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Keane happy to play as lone ranger

IN a city where striking action once helped down a communist regime, a lone striker will stand alone this evening.

Twenty four hours earlier, Robbie Keane walks in alongside Giovanni Trapattoni with a bouncy step.

It is clear that neither man has been contemplating a brief, quickie divorce from an Irish team requiring desperate measures to ensure their survival in these championships.

A decade after his goal rescued potential elimination against the Germans in Ibaraki in 2002, the nation turns to him more in search for their salvation.

A nation, one might say, once more holds its breath.


After consultation with manager Giovanni Trapattoni, Keane all but confirmed that he will be deployed as a lone striker, despite serious question marks lingering regarding his current form.

"We know what the manager is thinking," he confides.

"We've already had a chat about it and we'll speak about the situation again after training as regards certain players.

"If that is the situation, that I play as a lone striker, that's something that I've certainly done plenty of times before.

"It's obviously different to what I'm used to doing. But it's something that I enjoy doing also.

"You have to be more a player on the shoulder, try to get in behind defenders.

"If the manager does decide to do that, it's something I'll be happy to do for the team."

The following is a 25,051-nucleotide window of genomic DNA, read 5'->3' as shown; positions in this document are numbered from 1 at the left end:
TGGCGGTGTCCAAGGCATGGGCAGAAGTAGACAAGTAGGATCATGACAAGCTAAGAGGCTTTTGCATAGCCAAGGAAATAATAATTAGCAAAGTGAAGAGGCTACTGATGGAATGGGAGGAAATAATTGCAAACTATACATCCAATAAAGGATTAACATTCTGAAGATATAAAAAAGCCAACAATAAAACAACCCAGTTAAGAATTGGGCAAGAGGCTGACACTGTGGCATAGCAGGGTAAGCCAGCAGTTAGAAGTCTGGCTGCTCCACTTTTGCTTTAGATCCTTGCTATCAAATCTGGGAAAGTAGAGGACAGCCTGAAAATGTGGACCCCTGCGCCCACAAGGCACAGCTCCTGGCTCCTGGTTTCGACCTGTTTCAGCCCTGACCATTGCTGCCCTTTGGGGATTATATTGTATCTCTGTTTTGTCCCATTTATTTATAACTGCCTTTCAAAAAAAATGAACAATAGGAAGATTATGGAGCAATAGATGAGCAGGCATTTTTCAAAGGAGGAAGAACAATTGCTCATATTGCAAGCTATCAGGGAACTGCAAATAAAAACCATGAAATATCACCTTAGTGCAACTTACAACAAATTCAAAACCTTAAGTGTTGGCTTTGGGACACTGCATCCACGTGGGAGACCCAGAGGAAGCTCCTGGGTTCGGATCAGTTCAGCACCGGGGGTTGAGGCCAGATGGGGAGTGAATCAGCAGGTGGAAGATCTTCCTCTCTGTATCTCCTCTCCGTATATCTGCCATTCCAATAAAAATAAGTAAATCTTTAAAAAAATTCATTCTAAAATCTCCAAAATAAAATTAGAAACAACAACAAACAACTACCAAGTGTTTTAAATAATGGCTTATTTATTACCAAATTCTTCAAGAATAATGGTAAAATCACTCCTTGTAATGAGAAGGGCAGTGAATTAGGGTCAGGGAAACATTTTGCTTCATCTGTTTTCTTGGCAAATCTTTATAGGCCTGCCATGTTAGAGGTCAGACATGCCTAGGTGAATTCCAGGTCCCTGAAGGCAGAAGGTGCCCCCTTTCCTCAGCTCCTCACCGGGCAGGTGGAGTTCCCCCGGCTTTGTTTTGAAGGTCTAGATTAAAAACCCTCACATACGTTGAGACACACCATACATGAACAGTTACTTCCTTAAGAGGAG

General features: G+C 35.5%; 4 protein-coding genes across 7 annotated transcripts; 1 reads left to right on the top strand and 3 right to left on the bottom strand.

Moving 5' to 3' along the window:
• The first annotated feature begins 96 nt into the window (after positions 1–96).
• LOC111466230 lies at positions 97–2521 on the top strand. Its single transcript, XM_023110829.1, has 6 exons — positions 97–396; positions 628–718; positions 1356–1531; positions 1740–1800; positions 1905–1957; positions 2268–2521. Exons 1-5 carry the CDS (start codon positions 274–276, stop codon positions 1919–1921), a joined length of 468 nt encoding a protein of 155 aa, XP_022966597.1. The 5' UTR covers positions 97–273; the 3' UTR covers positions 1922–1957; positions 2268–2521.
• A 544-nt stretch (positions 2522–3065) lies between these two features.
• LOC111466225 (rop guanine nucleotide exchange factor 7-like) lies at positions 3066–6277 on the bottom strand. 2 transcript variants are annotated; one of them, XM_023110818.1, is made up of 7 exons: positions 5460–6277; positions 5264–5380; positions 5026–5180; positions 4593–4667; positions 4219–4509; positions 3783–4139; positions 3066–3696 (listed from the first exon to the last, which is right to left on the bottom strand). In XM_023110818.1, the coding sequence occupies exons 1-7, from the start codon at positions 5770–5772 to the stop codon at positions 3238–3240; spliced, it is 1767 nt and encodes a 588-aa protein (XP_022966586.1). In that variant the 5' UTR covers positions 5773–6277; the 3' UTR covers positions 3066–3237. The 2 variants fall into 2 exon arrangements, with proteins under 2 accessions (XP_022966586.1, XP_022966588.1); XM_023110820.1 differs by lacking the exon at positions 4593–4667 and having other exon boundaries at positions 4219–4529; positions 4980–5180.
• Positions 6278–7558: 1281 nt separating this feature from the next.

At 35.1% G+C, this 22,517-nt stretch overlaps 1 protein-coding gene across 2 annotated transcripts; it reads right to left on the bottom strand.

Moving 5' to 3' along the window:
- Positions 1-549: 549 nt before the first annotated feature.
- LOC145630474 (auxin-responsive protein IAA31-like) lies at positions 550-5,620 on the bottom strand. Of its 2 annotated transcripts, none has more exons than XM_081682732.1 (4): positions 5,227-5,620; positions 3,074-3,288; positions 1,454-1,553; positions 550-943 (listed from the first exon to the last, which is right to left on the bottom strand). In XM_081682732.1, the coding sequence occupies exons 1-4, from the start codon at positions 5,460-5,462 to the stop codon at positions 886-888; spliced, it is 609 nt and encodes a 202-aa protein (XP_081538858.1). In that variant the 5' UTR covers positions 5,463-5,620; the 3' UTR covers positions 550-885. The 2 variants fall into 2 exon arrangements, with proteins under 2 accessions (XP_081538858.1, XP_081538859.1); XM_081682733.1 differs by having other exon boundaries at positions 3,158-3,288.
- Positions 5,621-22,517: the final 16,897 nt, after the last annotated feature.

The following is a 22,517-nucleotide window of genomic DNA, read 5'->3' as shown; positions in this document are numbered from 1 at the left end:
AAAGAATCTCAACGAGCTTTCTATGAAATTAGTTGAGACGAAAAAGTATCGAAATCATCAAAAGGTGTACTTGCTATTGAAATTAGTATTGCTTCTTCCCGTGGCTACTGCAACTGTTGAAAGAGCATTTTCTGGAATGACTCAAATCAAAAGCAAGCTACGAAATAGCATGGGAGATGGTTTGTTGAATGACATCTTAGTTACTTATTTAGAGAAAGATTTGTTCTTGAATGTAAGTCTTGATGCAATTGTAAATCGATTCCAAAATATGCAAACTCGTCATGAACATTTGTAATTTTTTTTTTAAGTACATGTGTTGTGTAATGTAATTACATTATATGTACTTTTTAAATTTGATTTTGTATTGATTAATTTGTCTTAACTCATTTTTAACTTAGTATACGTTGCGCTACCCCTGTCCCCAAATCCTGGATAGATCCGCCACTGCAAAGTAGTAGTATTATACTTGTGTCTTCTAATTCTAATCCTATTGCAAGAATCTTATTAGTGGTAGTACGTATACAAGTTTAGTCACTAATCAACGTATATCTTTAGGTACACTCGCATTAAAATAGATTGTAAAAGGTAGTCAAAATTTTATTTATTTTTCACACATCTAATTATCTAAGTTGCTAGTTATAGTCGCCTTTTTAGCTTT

In essence, it seems, it was the team's fault, not to mention his strike partners, for not providing the front man with the service he requires in Poznan last Sunday.

It is the necessarily self-indulgent claim of the selfish swordsman.

Now the response requires an equally self-centred focus in front of goal; should this re-configured line-up make it towards such heady heights.

Tonight, Keane will be given that opportunity he craves, one which has proved so fruitful at club level, but one that has rarely done so in an Irish shirt, particularly under this manager's restrictive regime.

Kevin Doyle seems certain to be the unlucky loser, the unwitting fall guy, as Trapattoni gambles on Ireland's record goalscorer to produce the goods.

Keane, whose body language at last night's pre-match press conference hardly betrayed a figure at odds with his form, or in fear of the chop, has boundless confidence in his side's ability to pull off a shock result -- spearheaded by him.

Ireland's difficult post-mortem against Croatia clearly did not dissect Keane's slump in current form -- simply because the manager and captain believe that the side did not create enough chances for their marksman.

For that to change, Trapattoni's unswerving faith in his system will be sacrificed. His infallibility, so sternly undermined on Sunday night, now deposits an inordinate amount of belief that his captain can produce the goods.

"Yeah," Keane says breezily when asked to assess whether his current form is commensurate with his own high standards.

"You try to play as well as you can and do your best for the team. There's only one game gone, a couple more left. Hopefully, we can get a couple of opportunities tomorrow, or against Italy, and that I can take them.